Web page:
Monmouth (NJ)-Notre Dame Preview

The Associated Press

Notre Dame prevailed in its opener thanks to a solid performance by its star and some strong defense.

While Mike Brey was pleased with the defense, he would like to see the rest of the team pick it up on offense Monday night when his 20th-ranked Fighting Irish host Monmouth in another preliminary round game in the Coaches vs. Cancer Classic.

Brey is counting on Jack Cooley to lead Notre Dame, and the preseason All-Big East selection immediately put the team on his back in Saturday's opener against Evansville.

Cooley scored the game's first nine points and finished with 19 in a 58-49 win. The 6-foot-9 senior, who averaged 12.5 points and 8.9 rebounds last season, also had 11 boards and blocked a career-best six shots.

"He really got us jump-started," Brey said. "He gave us a great presence and really helped us by blocking some shots at key times."

Cooley made 5 of his 7 shots, but the rest of the Irish shot 34.2 percent (13 of 38).

Senior Scott Martin grabbed a career-high 17 rebounds but was 1 of 6 from the floor, while Pat Connaughton missed 6 of 8 shots. As a team, the Irish were 4 of 17 (23.5 percent) from 3-point range and also turned the ball over 13 times.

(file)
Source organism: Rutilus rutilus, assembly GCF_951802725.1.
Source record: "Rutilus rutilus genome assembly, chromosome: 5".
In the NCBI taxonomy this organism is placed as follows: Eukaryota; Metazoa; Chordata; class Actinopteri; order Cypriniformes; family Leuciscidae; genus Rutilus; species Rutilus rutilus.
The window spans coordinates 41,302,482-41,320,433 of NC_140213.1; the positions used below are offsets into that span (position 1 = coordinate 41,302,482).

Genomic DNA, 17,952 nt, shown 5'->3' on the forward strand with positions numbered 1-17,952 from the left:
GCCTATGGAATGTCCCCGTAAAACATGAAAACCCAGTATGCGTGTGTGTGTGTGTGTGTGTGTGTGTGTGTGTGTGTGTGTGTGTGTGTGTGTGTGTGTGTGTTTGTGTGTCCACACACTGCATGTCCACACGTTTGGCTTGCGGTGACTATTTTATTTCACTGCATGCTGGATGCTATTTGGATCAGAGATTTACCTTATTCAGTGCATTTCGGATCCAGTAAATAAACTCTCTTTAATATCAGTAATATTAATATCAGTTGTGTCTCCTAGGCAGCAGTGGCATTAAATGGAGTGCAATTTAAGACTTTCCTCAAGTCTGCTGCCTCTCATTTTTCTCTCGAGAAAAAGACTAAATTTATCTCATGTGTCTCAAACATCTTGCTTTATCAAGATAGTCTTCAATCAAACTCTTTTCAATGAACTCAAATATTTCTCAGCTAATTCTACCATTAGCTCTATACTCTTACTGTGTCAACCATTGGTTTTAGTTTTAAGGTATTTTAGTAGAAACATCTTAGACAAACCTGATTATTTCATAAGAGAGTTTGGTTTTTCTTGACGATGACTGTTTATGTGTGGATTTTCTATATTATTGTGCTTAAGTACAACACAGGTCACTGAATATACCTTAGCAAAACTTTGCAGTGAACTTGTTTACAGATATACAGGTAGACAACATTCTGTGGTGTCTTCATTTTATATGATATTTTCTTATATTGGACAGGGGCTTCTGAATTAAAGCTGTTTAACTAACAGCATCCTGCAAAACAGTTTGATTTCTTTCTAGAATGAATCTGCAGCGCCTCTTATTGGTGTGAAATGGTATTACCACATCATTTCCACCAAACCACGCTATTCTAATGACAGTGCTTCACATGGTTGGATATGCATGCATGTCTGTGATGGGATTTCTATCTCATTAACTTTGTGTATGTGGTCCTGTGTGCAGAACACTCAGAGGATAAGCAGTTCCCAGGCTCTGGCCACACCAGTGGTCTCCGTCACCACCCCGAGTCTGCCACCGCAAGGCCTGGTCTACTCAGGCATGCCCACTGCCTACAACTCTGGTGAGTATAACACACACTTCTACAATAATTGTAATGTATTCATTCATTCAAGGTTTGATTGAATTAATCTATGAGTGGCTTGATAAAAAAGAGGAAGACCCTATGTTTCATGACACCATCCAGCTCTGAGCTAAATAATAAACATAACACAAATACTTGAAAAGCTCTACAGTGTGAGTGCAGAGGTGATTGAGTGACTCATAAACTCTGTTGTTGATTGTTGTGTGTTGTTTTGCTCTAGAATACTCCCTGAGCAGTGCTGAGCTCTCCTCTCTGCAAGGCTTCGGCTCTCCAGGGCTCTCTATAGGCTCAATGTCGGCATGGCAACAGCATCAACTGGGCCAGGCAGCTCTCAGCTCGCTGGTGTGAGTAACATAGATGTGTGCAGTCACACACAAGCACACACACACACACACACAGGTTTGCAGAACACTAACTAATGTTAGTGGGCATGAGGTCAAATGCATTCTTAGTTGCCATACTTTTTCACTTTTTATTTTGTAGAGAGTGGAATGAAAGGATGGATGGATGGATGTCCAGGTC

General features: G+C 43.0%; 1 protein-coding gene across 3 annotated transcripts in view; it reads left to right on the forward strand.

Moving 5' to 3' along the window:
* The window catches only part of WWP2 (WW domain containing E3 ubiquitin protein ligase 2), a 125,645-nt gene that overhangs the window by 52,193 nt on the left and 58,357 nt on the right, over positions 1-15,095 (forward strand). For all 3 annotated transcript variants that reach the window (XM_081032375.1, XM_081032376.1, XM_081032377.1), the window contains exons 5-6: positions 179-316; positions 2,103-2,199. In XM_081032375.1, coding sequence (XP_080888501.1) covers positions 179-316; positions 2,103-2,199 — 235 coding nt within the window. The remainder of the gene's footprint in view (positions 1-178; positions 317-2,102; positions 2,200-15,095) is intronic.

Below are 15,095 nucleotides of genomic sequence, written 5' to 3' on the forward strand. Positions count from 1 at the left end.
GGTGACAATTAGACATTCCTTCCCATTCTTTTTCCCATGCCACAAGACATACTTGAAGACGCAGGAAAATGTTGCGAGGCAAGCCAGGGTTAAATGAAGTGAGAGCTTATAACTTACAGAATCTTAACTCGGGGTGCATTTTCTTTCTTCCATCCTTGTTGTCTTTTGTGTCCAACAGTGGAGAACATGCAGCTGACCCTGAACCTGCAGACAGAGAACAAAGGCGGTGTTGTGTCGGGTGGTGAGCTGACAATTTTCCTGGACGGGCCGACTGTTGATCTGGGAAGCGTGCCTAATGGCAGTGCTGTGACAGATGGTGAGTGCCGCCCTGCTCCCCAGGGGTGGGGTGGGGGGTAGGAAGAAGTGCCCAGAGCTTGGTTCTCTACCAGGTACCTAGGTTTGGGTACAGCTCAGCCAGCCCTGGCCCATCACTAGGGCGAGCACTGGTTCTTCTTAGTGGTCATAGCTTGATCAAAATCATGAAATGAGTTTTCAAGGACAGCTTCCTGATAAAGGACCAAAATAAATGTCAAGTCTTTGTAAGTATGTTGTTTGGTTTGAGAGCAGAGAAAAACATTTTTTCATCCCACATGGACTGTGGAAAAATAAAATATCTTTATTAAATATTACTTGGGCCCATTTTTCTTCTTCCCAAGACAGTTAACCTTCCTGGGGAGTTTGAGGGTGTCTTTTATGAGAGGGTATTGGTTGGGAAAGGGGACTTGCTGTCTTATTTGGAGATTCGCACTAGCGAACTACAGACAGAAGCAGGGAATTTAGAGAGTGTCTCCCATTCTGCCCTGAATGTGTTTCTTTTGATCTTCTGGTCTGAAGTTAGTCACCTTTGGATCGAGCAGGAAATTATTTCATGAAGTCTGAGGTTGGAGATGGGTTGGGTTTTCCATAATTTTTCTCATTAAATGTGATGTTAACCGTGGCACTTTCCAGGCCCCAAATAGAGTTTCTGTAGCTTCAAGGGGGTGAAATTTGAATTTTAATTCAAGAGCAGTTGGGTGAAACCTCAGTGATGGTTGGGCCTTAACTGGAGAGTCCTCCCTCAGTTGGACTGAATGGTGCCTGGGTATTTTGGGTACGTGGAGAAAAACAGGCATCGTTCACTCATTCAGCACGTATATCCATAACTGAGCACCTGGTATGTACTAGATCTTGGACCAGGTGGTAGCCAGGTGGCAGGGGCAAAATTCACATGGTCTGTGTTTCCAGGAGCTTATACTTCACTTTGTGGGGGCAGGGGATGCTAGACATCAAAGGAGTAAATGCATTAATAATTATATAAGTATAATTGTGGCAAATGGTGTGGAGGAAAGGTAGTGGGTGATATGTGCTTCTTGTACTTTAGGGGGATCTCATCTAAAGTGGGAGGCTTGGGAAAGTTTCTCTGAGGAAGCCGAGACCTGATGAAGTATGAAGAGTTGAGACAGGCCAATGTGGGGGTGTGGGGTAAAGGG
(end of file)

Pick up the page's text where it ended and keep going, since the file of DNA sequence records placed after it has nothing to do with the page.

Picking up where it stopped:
"I'd like to see us get into a rhythm Monday," Brey said. "And I think we can shoot it overall better than we did."

While the offense obviously has room to improve, Brey credited the entire team's defense with the win. The Irish held the Purple Aces to 31.1 percent shooting - 23.8 percent from beyond the 3-point arc - and blocked nine shots.

"To be able to keep our composure when we're not shooting that well was good," Cooley said. "It's good to see that people aren't letting their offensive game affect their entire game."

Notre Dame, which has won 19 consecutive home games over non-conference opponents, will try for a similar defensive effort against a Monmouth team that faced little resistance in a season-opening 91-62 victory over Hofstra on Friday.

The Hawks scored 50 points in the first half for the first time since 2009 and shot 50.0 percent for the game. Guard Andrew Nicholas, who averaged 8.8 points as a freshman last season, led the way with a career-high 28 points and was 4 of 8 from 3-point range.

Duplicating that kind of performance Monday seems like a tall order given Monmouth's history with Notre Dame and against ranked foes.

The Irish haven't faced the Hawks since a 76-33 victory in the 2007 Paradise Jam, and have won the first four meetings by an average of 33.3 points.

It's been a similar story for Monmouth against ranked teams since 1999, losing all 10 of its games by an average of 27.9 points.

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